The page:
Football and academics - they don't always go hand in hand. However, a research study at Stirling University has resulted in an exciting new opportunity for grassroots clubs, players and coaches. Jacob Gordon, co-founder of SoccerPDP, told us: "the idea came to me to merge football and academic research – they don’t always go together. However, a research study at Stirling University has resulted in an exciting new opportunity for grassroots clubs, players and coaches.
Jacob Gordon, co-founder of SoccerPDP, told us: “It came about from a discussion between an ex-player and an IT consultant who both saw a documentary about young players who had been dropped from club academies. These players were heart-broken, with their dreams of making it as a pro left in tatters. Often with no real feedback as to where they had gone wrong and no support network around them to get them through this setback. Consequently, many of them turned their backs on football altogether. We wanted to address this issue, for the sake of players involved and also for the benefit of the game as a whole. We’ve partnered with the University of Stirling and funded a major research project in this area over the last 3 years, which forms the back-bone of our product and service.”
It started with a vision, but it wasn’t long before the project started taking shape. Gordon continued: “Originally we wanted to help find kids, released from pro academies, appropriate new clubs so they could continue their footballing journey. But it became clear early on that we could do much more than this. So our service has now evolved to partner with players, clubs, coaches and parents to provide the type of developmental support previously only available to those playing within the top pro academies.”
Gordon added: “We feel strongly that by offering all players and their clubs (particularly grassroots teams) access to the same support networks of associated professionals that those operating at the elite levels of the game currently have, then the playing field is levelled, and all players have an equal opportunity to maximise whatever potential they have. It’s not necessarily about becoming the best player, it’s about becoming the best player they can be. It’s clear to see that the current youth football model is not serving us well in terms of national team quality and progress compared to other countries across the world. We believe that it’s going to take more than the governing bodies of Scottish Football to solve the problem and that’s where we think we fit into the market nicely.”
Whilst the organisation is still in its infancy, the benefits have already started to show within grassroots clubs. Kenny Brown, head coach of Braehead FC, said: “SoccerPDP has been a game changer for us as a club and really helped to improve a wide variety of aspects of our team’s game. The guys work with all age groups at Braehead FC and the boys love the testing sessions as well as the competitive nature that brews during these sessions as the boys compete against one and other to get better results. It is also great that we can compare our boys scores to players of a higher ability. As a manager it makes me feel like I can actually show the boys what it takes to progress to the top as well as give them training programs with video tutorials on hand which only increases their motivation making my job that little bit easier.”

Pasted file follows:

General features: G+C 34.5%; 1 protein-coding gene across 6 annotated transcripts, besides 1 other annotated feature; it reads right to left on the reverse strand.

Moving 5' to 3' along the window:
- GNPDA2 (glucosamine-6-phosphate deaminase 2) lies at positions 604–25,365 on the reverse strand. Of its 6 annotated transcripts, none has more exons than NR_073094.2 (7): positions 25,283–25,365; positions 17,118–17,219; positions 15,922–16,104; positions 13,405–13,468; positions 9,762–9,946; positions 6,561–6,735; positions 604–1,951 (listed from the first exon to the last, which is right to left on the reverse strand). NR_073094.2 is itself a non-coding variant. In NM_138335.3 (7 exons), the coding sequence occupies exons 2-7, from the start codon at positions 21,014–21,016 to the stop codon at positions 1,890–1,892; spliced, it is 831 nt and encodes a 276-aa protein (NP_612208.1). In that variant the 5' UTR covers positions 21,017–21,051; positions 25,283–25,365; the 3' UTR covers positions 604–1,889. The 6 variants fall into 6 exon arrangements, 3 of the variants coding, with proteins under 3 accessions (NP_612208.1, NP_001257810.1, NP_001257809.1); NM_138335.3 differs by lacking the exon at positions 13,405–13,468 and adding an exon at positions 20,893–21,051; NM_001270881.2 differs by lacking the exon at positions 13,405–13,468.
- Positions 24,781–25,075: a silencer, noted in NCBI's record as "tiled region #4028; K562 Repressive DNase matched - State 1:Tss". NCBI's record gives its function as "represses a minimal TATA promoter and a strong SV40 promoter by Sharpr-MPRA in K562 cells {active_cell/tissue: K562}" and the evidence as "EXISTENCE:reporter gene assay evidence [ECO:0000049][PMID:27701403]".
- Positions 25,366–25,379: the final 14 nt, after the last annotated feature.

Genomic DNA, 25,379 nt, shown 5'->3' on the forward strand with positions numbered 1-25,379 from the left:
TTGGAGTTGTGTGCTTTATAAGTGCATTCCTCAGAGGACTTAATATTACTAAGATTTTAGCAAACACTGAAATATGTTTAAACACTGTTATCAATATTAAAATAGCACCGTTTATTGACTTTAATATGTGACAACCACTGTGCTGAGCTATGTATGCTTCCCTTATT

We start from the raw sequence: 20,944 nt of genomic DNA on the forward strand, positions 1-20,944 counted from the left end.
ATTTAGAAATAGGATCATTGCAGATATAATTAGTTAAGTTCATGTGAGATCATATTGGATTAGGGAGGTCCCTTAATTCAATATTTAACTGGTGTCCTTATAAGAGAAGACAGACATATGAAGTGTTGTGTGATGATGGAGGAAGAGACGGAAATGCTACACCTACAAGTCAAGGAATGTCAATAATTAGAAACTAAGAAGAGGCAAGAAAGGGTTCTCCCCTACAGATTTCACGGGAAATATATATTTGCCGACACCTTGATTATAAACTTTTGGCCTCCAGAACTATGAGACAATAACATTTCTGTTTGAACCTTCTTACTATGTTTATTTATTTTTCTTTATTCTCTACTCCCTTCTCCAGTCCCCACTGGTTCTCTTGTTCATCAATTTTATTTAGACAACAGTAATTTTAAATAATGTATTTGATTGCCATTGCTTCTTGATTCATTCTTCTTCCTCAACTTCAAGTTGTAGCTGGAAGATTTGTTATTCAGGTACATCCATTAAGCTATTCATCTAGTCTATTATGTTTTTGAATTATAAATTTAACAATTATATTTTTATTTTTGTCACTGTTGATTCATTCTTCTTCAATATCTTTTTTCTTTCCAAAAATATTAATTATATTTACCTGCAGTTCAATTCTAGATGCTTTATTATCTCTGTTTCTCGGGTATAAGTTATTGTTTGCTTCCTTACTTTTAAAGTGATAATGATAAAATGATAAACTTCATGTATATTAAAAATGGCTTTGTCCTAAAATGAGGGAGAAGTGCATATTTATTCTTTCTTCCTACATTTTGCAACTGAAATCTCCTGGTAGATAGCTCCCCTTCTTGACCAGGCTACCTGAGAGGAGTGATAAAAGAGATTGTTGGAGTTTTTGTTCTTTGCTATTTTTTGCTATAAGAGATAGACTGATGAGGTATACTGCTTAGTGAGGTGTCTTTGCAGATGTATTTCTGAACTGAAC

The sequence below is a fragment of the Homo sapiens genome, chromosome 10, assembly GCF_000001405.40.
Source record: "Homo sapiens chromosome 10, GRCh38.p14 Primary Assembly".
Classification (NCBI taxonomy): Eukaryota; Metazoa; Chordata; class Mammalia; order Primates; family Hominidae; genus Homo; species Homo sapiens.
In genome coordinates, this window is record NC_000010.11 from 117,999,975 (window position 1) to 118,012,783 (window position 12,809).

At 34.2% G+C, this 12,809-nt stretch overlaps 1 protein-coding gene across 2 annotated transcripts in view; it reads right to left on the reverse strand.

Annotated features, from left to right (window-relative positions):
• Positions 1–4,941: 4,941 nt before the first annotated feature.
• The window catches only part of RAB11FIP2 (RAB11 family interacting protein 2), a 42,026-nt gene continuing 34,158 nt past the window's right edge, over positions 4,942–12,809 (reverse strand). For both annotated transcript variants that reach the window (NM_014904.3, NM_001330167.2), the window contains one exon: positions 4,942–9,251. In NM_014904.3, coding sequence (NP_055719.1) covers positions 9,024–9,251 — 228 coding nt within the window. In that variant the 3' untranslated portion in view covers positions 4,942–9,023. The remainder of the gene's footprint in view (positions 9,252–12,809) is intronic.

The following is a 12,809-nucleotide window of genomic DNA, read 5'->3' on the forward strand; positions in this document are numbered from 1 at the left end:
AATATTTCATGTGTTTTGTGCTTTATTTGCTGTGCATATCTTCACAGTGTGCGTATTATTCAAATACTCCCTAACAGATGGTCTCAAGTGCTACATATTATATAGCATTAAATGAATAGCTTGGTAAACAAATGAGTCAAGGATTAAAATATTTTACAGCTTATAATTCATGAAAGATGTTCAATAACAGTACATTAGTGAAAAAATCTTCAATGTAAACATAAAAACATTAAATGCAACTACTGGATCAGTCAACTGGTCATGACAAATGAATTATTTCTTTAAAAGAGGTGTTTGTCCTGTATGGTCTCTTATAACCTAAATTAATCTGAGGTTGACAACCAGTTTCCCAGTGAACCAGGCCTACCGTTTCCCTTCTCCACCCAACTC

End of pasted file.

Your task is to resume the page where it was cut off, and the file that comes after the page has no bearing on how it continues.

Dr James Dugdale is Soccer PDP’s senior researcher and played a major part in shaping the organisation’s offerings to grassroots clubs. He commented: “Football ability is reliant on mastering multiple attributes, from various development activities. Technical skills, physical conditioning, psychology and nutritional guidance is monitored at elite academies. These components are commonly implemented within professional training and development programmes. However, amateur and grassroots level players, are traditionally unable to access this level of support. The aim of Soccer PDP is to make these services and opportunities available to all, through our research-driven programme. It is our goal to provide aspiring young players with every opportunity to be the best player they can be, and level the playing field.
“Recent developments in professional level football sees players compete in more games per season that ever before. Similarly, the demands of training and competition has also increased, meaning that players not only have to be physically fitter, nutritionally prepared, and mentally strong enough to cope with these demands on a frequent basis. As a result, the emphasis on additional training and support (eg. physical fitness, psychology, nutrition) has increased in parallel. The services provided by Soccer PDP are based upon a combination of in-house independent research, and information gathered from scientific literation – meaning that selected measures and development tools are specifically selected to improve and develop football performance.”